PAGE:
Milosevic's secret overseas hoard 'worth over £70m'

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The Independent Online

President he may be no longer, but Slobodan Milosevic remains the boss of bosses at the apex of a criminal organisation and has salted away more than $100m (£70m), according to an investigation conducted by the German Federal Intelligence Service (BND).

President he may be no longer, but Slobodan Milosevic remains the boss of bosses at the apex of a criminal organisation and has salted away more than $100m (£70m), according to an investigation conducted by the German Federal Intelligence Service (BND).

The BND believes Mr Milosevic spread his ill-gotten gains in Russia, China, Cyprus, Greece, Lebanon and South Africa. His son, Marko, who was thrown out of China last week and is now believed to be in Russia, is alleged to have deposited millions of dollars in bank accounts in Cyprus and South Africa recently, while Switzerland is also said to be home to millions of pounds of the Milosevic clan's money.

The file on Mr Milosevic, leaked yesterday to the German press, names a dozen senior Serbian politicians as cohorts in a mafia that has bled Yugoslavia dry for a decade or more. "Considerable evidence indicates that Milosevic and his entourage constitute an organised crime structure and are engaged in drug dealing, money laundering and other criminal acts," the report said. The file also alleges that about 60 people allied to the ousted Yugoslav president have been ruling the country and have prospered in the shadow of war and chaos.

"The near total control of key economic posts by Milosevic followers opened opportunities for illegal capital transfer for personal enrichment and financing for political plans - weapons purchases - and served as camouflage for criminal activity - drug trade," the report alleged.

Among the Milosevic cronies named in the report are Dragan Tomic, parliamentary president; Mirko Marjanovic, the Serbian Prime Minister, and Dragan Kostic, the former minister of energy. The long arm of the Milosevic organisation reached the Yugoslav National Bank, the country's Customs and Excise, the airline JAT, the petroleum concern NIS-Jugopetrol and the aptly named communications firm Mobtel.

In Belgrade the extent of the Milosevic millions has been speculated on for years, but only rarely has anyone found any proof.

With the imposition of international sanctions on Yugoslavia eight years ago, massive smuggling operations began to bring in forbidden goods. The smuggling is said to have been controlled by Mr Milosevic and his cronies, who made vast profits from it. Notable among the profiteers was Mr Milosevic's son, Marko, who fled to Moscow shortly after his father was deposed.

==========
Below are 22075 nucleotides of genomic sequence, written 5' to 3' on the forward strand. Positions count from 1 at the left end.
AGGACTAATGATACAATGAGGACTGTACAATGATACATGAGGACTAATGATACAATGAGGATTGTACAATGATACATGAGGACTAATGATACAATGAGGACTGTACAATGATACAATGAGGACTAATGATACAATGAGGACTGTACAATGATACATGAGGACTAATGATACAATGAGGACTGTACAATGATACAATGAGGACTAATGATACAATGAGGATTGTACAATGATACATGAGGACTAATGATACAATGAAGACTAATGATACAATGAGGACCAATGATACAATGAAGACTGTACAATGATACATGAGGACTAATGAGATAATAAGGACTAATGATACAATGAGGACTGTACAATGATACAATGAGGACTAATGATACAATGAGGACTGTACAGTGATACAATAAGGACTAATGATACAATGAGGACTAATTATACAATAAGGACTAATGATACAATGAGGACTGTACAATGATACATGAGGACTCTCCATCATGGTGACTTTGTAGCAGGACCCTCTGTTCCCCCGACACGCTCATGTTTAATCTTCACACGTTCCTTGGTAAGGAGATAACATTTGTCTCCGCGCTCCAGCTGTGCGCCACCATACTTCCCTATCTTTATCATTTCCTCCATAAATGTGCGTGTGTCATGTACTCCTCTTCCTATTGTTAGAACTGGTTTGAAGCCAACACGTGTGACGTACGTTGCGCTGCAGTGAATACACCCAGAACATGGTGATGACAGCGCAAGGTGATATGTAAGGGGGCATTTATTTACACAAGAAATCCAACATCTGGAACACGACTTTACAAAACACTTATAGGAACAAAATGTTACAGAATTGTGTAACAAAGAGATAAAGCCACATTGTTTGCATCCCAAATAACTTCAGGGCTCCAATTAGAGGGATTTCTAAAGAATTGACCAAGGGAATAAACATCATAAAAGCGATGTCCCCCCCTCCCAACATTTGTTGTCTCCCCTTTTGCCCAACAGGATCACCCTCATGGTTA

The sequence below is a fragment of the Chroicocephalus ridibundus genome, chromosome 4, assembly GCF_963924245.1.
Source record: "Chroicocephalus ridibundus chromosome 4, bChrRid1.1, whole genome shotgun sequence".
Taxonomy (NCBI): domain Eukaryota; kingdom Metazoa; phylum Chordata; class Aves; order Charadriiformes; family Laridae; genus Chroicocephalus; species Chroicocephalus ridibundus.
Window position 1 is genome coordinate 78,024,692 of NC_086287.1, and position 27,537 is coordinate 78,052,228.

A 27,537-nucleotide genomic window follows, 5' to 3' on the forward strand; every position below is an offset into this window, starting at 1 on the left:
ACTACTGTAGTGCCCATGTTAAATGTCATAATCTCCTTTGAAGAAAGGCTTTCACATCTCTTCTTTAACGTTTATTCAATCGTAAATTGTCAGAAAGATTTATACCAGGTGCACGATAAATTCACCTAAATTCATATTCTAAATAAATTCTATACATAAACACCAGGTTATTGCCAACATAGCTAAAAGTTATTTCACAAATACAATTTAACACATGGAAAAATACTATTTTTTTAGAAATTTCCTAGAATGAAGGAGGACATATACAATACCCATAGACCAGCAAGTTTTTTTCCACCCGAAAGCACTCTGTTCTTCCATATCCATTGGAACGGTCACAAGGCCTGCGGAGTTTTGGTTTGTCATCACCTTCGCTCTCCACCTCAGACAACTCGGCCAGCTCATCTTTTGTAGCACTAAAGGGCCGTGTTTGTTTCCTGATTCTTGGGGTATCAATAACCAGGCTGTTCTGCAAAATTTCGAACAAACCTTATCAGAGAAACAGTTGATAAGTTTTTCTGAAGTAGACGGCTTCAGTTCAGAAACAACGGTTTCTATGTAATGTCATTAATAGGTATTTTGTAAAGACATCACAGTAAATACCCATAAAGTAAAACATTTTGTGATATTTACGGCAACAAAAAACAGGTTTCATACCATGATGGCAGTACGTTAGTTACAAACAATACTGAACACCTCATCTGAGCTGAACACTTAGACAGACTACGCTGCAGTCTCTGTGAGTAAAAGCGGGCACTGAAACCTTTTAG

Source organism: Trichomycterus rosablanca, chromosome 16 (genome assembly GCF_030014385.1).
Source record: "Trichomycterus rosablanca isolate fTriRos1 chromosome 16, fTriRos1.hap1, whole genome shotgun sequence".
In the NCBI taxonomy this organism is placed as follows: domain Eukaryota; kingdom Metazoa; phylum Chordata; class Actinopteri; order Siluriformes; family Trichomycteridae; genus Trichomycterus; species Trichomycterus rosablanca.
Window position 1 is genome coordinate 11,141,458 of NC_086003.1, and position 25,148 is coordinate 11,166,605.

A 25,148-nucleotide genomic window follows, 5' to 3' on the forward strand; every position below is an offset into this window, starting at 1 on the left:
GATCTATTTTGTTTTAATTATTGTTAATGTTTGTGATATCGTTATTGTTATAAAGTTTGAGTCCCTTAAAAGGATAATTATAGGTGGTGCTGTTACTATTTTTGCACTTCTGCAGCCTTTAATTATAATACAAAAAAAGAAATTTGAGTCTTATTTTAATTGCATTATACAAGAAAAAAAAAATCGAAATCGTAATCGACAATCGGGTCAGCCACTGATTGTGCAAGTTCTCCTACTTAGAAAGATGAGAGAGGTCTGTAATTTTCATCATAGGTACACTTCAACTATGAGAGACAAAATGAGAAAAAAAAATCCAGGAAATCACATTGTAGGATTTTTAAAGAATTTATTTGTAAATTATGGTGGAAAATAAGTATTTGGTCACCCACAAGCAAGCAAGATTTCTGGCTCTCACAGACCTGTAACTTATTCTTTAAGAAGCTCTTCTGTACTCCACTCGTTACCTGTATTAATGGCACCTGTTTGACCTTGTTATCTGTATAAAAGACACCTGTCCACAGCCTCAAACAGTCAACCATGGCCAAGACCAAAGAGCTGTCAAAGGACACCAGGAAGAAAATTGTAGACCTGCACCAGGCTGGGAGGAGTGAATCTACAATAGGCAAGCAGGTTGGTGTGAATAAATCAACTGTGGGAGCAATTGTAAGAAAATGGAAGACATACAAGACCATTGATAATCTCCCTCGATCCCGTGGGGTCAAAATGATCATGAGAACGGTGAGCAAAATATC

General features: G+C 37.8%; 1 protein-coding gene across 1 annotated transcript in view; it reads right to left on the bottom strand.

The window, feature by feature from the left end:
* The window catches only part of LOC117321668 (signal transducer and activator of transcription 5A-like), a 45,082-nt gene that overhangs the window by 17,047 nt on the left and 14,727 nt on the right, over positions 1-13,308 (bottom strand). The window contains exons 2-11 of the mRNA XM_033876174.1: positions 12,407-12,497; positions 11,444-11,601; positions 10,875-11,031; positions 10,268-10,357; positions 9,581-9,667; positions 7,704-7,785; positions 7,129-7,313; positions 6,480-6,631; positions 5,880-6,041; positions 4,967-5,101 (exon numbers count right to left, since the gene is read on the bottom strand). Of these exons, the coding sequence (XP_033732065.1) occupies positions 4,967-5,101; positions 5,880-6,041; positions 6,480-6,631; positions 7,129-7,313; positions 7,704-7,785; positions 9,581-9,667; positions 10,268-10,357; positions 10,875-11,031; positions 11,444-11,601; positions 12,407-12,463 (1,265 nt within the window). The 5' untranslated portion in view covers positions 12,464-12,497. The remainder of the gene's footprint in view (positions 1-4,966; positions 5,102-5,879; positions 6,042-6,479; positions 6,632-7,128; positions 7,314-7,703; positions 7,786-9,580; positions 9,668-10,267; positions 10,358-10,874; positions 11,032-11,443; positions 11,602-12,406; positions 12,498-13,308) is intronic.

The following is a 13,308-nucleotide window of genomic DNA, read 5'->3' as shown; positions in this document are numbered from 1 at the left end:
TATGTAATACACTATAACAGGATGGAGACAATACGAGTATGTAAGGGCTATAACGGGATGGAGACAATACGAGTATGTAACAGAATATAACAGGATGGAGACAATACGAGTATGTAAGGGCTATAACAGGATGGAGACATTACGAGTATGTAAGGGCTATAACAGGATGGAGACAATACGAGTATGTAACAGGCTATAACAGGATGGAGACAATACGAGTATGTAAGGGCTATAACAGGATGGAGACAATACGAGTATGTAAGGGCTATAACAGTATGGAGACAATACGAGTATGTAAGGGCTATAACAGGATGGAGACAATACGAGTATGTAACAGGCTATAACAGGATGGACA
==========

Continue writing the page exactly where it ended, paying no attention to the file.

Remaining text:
The countries named in the German intelligence report have been mentioned in connection with Mr Milosevic's dealings for years, especially Cyprus.

Last week, the woman who set up a Nicosia branch of the Belgrade Bank in Cyprus (it was later renamed) was sacked as the head of the bank. Borka Vucic, a 72-year-old woman who is a diehard ally of the deposed president, was marched from her office by armed men and whisked away in a waiting car. Her successor at the bank says he is going to make public the bank's financial records since 1992.

Serbian papers report that on Sunday night Ms Vucic returned to her old office in the dead of night for an hour, and it is now rumoured that she was returning to destroy incriminating evidence. Mr Milosevic was the head of Belgrade Bank in the Eighties, and it was there that he met Borka Vucic.

Another name to emerge in connection with Belgrade Bank's murky dealings is Miobrag Zecevic, the former head of the Franco-Yugoslav Bank in Paris and best man at Mr Milosevic's wedding.

In 1996, the French authorities charged him with fraudulently redirecting 5m Swiss Francs to two banks in Zurich, but the affair was unresolved.

Mr Zecevic's successor at the Franco-Yugoslav Bank was Borislav Milosevic, the brother of the deposed president who is still the Yugoslav ambassador to Moscow, where the younger Mr Milosevic is holed up.

* Supporters of the new Yugoslavian President, Vojislav Kostunica, tightened their grip on power yesterday with a deal that secures early elections and a place in government in Serbia, the country's dominant republic. The reformers announced a deal setting Serbian parliamentary elections for 23 December and providing a transitional government that will share power among Mr Kostunica's allies and the Socialists of the deposed former president.

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